Funeral Processions and Car Crashes
Who has the right of way?
We’ve all been caught by them – a funeral procession. Everyone puts up with the inconvenience out of respect. However, a funeral procession can also create the potential for serious car crashes. This article will discuss the legal issues involving funeral processions.
A funeral procession is defined as a convoy of cars made of the relatives and friends of the deceased. These convoys typically move from the funeral home on their way to the burial site or cemetery, sometimes inconveniencing other road users due to their sheer size.
Right of Way for Funeral Processions
Generally speaking, a funeral procession has the right of way and others must yield to funeral processions. Right of way can be defined as who, according to the law, should be allowed to pass first on our roads, and which road user should yield. Any vehicle in a funeral procession has the right of way as long as it has lighted headlights, displays a sign or placard and is headed by a vehicle which displays alternating flashing lights, or is led by an emergency vehicle. This is why we yield for funeral processions-the traffic laws grant them the right of way.
What’s more, it is also a traffic offense (as well as disrespectful) to break into or cut through a funeral procession. The law treats a funeral procession as one long vehicle. The law is quite clear: funeral processions and the vehicles within in them hold a preferential place under our traffic laws.
We have many potential clients contact us after being in an accident with a funeral procession. Our first question is, “were you in the funeral procession?” If they answer “no,” we typically decline the case and explain the right of way rules from above. Even if they have the green light, a funeral procession has the right of way. Of course, if they are in a car crash and they were part of the funeral procession, we make an appointment and represent them.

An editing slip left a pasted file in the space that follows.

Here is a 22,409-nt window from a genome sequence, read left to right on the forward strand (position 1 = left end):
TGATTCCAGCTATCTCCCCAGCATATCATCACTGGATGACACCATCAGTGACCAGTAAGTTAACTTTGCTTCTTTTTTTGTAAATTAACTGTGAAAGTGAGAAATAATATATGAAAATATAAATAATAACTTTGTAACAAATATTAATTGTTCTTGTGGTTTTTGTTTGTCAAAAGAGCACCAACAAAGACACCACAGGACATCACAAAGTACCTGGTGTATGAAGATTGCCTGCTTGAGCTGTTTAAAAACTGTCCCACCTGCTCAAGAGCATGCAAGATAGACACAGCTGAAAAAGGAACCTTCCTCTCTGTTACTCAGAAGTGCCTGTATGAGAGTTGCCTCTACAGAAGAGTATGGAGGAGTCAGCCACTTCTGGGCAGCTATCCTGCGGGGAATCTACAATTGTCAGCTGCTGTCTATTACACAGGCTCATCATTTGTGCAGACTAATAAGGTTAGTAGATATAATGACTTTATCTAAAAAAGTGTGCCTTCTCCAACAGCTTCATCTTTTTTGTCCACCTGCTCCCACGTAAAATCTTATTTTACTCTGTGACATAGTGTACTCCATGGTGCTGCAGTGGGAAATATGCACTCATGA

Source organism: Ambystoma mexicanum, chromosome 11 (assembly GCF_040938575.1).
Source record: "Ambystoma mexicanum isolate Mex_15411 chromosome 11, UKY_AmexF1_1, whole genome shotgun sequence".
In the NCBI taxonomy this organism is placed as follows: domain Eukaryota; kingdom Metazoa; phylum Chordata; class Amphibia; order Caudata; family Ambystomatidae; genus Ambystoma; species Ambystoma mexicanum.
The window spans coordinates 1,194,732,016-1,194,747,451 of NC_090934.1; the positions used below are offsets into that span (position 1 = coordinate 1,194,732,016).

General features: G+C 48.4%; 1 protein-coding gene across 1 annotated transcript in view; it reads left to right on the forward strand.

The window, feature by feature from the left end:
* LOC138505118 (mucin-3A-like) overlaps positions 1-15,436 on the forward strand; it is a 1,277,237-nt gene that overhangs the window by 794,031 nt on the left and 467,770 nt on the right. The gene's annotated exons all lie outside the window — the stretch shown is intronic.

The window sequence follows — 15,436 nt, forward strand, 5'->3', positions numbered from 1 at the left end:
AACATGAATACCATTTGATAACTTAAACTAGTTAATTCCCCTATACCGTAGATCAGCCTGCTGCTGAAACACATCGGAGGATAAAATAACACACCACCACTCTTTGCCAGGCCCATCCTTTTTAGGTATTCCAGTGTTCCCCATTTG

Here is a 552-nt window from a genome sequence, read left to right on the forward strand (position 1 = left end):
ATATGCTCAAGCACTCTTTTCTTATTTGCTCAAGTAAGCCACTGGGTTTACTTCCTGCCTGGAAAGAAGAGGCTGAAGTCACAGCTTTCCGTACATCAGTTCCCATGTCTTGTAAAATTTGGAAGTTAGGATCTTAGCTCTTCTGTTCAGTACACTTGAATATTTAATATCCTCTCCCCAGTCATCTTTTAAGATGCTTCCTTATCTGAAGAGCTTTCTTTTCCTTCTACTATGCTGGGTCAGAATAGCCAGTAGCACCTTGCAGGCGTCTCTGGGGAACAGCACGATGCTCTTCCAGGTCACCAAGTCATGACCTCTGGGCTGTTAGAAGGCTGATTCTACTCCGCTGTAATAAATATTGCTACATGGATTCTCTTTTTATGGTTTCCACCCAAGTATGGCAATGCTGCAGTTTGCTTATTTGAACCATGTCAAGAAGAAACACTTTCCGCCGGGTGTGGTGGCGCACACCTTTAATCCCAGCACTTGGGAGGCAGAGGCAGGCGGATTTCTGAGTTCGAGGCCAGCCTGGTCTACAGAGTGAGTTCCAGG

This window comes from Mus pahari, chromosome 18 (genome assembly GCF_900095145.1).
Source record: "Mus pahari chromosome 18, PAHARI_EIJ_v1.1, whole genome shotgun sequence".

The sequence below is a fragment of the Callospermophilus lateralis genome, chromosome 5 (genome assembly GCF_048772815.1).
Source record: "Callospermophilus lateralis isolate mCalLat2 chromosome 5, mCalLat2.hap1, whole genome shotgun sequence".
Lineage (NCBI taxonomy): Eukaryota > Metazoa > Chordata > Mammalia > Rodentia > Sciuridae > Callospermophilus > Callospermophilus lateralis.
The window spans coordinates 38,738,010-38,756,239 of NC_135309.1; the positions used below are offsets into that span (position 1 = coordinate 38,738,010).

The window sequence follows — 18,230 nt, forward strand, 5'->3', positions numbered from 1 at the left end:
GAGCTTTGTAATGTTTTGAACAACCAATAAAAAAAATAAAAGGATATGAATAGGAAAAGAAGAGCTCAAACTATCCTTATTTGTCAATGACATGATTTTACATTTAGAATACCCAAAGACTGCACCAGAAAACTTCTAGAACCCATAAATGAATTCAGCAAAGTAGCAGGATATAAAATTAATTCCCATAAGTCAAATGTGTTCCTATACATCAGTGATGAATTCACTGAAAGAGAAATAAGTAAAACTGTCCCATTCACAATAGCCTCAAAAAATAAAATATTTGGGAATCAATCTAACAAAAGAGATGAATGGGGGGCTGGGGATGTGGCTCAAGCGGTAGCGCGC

Despite the right of way laws which favor funeral processions, there are motorists in a funeral procession who abuse this privilege and disregard the safety of other road users. Just because funeral processions have right of way doesn’t mean they can abuse it and act in a negligent manner.
Funeral Procession Exceptions
While funeral processions are giving preferential treatment under the law, they are not totally immune under the traffic laws. The law requires that a funeral procession travel as compactly and closely as possible. This means that drivers in a funeral procession should not leave big gaps between them and the car in front of them. Likewise, cars cannot speed to catch up if they fall behind. They also must exercise care when crossing an intersection on a red light.
Duty of Funeral Homes for Funeral Processions
The law does place an obligation on a funeral home to organize and implement a funeral procession is a safe manner. Typically, the funeral home will be the lead car in a funeral procession, and as such, must travel at a speed so that the remaining cars stay compact. If the lead car in the funeral procession goes too fast, it will be hard for the remaining cars to proceed safely. You will often see additional cars provided by the funeral home which stop at intersections to alert traffic to stop, despite their green light. There have been cases where the funeral home has been sued for negligently managing a funeral procession. If you see a funeral procession in disarray, it is likely the fault of the funeral home.
We should yield to funeral processions out of respect and because the law requires it. But, a car crash resulting from the negligence of a funeral procession or driver can be grounds for a lawsuit. Please contact McCready, Garcia & Leet today at 773-779-9885 for your free consultation into injuries as a result of funeral processions. Thanks, and we look forward to hearing from you.